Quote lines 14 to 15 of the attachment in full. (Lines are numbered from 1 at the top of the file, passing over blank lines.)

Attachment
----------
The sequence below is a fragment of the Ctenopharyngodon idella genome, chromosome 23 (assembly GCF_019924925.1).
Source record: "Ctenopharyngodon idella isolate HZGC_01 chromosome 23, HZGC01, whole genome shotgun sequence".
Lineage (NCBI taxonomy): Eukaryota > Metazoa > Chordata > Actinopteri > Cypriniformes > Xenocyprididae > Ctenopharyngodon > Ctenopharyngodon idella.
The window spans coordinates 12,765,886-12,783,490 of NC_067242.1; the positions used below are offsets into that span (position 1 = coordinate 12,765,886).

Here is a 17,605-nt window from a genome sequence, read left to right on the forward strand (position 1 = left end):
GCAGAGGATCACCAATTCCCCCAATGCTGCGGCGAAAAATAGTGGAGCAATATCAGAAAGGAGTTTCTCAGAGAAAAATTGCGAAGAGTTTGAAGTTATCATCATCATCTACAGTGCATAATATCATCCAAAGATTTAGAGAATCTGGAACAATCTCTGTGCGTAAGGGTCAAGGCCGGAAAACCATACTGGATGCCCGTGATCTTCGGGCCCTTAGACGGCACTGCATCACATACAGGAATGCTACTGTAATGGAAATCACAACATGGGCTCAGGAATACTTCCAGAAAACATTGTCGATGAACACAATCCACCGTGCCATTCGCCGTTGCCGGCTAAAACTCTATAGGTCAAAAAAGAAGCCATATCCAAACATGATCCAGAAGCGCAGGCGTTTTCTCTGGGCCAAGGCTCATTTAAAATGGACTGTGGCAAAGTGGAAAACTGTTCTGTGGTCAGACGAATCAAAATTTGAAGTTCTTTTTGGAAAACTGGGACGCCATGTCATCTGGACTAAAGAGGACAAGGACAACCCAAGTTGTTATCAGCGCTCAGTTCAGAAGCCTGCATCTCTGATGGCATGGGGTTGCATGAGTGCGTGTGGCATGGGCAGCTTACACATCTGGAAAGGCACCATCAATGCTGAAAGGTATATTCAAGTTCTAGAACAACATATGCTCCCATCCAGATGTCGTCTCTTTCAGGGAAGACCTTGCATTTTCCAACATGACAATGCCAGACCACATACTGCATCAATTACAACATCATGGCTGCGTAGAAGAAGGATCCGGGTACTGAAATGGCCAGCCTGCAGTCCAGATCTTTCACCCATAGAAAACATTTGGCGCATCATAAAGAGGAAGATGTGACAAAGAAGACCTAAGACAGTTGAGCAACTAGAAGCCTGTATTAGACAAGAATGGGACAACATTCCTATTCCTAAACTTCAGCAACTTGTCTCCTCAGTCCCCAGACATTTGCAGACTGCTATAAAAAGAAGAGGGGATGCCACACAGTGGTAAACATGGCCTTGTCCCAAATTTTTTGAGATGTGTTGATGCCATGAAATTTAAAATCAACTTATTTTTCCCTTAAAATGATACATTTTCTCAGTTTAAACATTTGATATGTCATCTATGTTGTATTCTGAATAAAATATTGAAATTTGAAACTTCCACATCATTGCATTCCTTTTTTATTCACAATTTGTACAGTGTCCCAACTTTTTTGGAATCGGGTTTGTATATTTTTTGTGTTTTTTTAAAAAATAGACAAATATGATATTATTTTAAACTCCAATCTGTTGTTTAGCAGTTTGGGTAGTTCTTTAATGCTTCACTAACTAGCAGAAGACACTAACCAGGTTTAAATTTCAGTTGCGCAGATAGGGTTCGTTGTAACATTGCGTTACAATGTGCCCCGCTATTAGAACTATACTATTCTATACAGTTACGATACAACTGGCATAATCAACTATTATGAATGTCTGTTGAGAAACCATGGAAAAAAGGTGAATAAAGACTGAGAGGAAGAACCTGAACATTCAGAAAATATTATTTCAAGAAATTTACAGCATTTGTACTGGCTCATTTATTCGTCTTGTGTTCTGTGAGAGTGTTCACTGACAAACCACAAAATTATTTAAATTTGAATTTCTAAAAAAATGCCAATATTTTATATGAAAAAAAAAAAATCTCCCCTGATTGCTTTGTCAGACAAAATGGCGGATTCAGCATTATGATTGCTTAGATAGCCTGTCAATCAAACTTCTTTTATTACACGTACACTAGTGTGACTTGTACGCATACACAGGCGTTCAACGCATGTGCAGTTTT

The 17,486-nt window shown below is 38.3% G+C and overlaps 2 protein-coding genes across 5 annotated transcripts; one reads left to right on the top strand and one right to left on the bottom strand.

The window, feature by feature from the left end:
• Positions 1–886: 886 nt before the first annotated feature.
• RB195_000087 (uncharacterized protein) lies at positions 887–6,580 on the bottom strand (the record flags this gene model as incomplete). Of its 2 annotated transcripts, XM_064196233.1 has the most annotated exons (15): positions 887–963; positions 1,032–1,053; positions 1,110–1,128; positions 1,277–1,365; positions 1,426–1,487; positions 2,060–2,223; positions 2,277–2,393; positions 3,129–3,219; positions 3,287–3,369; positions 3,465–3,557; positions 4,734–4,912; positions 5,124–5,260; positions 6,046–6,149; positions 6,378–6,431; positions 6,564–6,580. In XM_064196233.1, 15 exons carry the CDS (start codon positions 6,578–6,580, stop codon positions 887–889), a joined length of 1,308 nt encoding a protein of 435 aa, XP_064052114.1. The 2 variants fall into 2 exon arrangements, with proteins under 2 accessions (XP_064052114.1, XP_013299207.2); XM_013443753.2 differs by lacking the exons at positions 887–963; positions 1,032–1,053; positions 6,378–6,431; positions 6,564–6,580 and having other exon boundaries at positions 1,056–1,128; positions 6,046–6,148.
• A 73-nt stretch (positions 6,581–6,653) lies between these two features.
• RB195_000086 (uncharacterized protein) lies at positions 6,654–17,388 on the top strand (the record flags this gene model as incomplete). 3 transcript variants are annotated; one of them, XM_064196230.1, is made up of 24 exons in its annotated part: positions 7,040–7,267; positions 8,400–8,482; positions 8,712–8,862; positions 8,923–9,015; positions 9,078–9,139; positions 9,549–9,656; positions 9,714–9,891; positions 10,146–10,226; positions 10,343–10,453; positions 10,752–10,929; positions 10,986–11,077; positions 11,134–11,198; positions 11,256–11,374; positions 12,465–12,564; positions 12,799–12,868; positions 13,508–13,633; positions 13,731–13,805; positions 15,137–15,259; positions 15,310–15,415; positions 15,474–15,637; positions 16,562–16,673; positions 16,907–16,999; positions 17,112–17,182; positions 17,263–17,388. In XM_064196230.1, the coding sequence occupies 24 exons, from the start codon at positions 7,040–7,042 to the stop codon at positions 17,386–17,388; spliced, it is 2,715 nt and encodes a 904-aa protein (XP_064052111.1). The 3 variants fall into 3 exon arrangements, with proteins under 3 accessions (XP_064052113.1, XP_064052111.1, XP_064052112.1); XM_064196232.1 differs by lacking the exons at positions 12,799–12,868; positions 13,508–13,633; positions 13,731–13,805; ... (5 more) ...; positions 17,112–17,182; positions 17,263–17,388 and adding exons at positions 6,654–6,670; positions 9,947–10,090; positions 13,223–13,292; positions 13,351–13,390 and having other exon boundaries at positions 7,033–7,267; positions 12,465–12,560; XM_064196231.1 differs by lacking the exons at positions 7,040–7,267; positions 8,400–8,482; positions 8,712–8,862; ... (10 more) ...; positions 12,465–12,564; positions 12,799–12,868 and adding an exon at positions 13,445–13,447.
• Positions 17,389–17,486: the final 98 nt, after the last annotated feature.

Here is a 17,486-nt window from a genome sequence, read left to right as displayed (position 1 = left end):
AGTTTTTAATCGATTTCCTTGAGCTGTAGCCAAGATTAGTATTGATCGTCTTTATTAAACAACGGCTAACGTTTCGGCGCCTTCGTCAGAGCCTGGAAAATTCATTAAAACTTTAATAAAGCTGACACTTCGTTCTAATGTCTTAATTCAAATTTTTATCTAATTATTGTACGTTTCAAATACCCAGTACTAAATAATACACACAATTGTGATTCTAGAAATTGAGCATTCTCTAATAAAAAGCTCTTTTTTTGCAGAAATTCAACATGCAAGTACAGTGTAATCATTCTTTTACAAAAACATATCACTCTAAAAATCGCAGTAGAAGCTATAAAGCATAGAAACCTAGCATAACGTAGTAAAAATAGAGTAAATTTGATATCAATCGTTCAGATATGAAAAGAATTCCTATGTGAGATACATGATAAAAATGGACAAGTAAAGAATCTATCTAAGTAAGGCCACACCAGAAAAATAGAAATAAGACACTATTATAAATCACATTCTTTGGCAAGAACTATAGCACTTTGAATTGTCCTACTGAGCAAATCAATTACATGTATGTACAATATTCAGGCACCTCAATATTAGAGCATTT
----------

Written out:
Here is a 17,486-nt window from a genome sequence, read left to right as displayed (position 1 = left end):
AGTTTTTAATCGATTTCCTTGAGCTGTAGCCAAGATTAGTATTGATCGTCTTTATTAAACAACGGCTAACGTTTCGGCGCCTTCGTCAGAGCCTGGAAAATTCATTAAAACTTTAATAAAGCTGACACTTCGTTCTAATGTCTTAATTCAAATTTTTATCTAATTATTGTACGTTTCAAATACCCAGTACTAAATAATACACACAATTGTGATTCTAGAAATTGAGCATTCTCTAATAAAAAGCTCTTTTTTTGCAGAAATTCAACATGCAAGTACAGTGTAATCATTCTTTTACAAAAACATATCACTCTAAAAATCGCAGTAGAAGCTATAAAGCATAGAAACCTAGCATAACGTAGTAAAAATAGAGTAAATTTGATATCAATCGTTCAGATATGAAAAGAATTCCTATGTGAGATACATGATAAAAATGGACAAGTAAAGAATCTATCTAAGTAAGGCCACACCAGAAAAATAGAAATAAGACACTATTATAAATCACATTCTTTGGCAAGAACTATAGCACTTTGAATTGTCCTACTGAGCAAATCAATTACATGTATGTACAATATTCAGGCACCTCAATATTAGAGCATTT